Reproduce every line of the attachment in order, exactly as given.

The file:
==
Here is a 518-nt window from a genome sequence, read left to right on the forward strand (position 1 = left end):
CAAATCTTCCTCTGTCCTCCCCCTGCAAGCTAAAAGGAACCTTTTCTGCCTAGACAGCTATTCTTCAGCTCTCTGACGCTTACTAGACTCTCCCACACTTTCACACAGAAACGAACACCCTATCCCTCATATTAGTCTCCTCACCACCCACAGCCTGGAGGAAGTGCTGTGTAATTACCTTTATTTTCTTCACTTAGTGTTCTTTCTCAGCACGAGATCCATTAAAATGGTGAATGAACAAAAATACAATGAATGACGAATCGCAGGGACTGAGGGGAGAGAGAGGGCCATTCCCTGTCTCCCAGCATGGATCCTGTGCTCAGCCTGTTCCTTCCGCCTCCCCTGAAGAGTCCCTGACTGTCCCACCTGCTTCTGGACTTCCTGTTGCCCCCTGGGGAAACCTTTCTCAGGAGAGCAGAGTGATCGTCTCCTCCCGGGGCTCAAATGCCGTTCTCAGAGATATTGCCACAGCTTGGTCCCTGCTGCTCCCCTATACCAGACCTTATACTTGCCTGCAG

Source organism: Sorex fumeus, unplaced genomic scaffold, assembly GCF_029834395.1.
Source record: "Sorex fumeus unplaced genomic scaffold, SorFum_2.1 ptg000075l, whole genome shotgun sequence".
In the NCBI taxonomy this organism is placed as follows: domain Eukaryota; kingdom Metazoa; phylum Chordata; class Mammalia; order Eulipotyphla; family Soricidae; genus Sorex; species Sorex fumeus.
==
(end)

Here is a 518-nt window from a genome sequence, read left to right on the forward strand (position 1 = left end):
CAAATCTTCCTCTGTCCTCCCCCTGCAAGCTAAAAGGAACCTTTTCTGCCTAGACAGCTATTCTTCAGCTCTCTGACGCTTACTAGACTCTCCCACACTTTCACACAGAAACGAACACCCTATCCCTCATATTAGTCTCCTCACCACCCACAGCCTGGAGGAAGTGCTGTGTAATTACCTTTATTTTCTTCACTTAGTGTTCTTTCTCAGCACGAGATCCATTAAAATGGTGAATGAACAAAAATACAATGAATGACGAATCGCAGGGACTGAGGGGAGAGAGAGGGCCATTCCCTGTCTCCCAGCATGGATCCTGTGCTCAGCCTGTTCCTTCCGCCTCCCCTGAAGAGTCCCTGACTGTCCCACCTGCTTCTGGACTTCCTGTTGCCCCCTGGGGAAACCTTTCTCAGGAGAGCAGAGTGATCGTCTCCTCCCGGGGCTCAAATGCCGTTCTCAGAGATATTGCCACAGCTTGGTCCCTGCTGCTCCCCTATACCAGACCTTATACTTGCCTGCAG

Source organism: Sorex fumeus, unplaced genomic scaffold, assembly GCF_029834395.1.
Source record: "Sorex fumeus unplaced genomic scaffold, SorFum_2.1 ptg000075l, whole genome shotgun sequence".
In the NCBI taxonomy this organism is placed as follows: domain Eukaryota; kingdom Metazoa; phylum Chordata; class Mammalia; order Eulipotyphla; family Soricidae; genus Sorex; species Sorex fumeus.